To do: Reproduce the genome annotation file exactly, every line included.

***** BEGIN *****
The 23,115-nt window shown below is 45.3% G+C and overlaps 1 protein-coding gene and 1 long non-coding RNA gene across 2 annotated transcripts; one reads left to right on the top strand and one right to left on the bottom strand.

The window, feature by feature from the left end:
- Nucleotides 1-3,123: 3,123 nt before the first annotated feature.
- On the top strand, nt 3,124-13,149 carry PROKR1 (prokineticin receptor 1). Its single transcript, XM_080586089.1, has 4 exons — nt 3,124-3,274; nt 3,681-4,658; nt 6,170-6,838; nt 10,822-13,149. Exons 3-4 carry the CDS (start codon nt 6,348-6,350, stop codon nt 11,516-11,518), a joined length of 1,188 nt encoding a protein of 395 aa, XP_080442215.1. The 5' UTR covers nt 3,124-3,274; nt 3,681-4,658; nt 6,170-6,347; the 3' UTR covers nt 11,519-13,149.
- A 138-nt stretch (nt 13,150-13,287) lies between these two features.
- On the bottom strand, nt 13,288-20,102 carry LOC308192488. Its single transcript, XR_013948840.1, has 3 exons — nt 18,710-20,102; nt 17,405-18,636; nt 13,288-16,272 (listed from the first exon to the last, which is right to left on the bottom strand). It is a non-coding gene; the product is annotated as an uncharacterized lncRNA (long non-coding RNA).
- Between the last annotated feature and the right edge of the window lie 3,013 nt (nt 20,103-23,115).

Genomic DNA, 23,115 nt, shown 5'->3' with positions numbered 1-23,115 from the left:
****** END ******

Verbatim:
The 23,115-nt window shown below is 45.3% G+C and overlaps 1 protein-coding gene and 1 long non-coding RNA gene across 2 annotated transcripts; one reads left to right on the top strand and one right to left on the bottom strand.

The window, feature by feature from the left end:
- Nucleotides 1-3,123: 3,123 nt before the first annotated feature.
- On the top strand, nt 3,124-13,149 carry PROKR1 (prokineticin receptor 1). Its single transcript, XM_080586089.1, has 4 exons — nt 3,124-3,274; nt 3,681-4,658; nt 6,170-6,838; nt 10,822-13,149. Exons 3-4 carry the CDS (start codon nt 6,348-6,350, stop codon nt 11,516-11,518), a joined length of 1,188 nt encoding a protein of 395 aa, XP_080442215.1. The 5' UTR covers nt 3,124-3,274; nt 3,681-4,658; nt 6,170-6,347; the 3' UTR covers nt 11,519-13,149.
- A 138-nt stretch (nt 13,150-13,287) lies between these two features.
- On the bottom strand, nt 13,288-20,102 carry LOC308192488. Its single transcript, XR_013948840.1, has 3 exons — nt 18,710-20,102; nt 17,405-18,636; nt 13,288-16,272 (listed from the first exon to the last, which is right to left on the bottom strand). It is a non-coding gene; the product is annotated as an uncharacterized lncRNA (long non-coding RNA).
- Between the last annotated feature and the right edge of the window lie 3,013 nt (nt 20,103-23,115).

Genomic DNA, 23,115 nt, shown 5'->3' with positions numbered 1-23,115 from the left: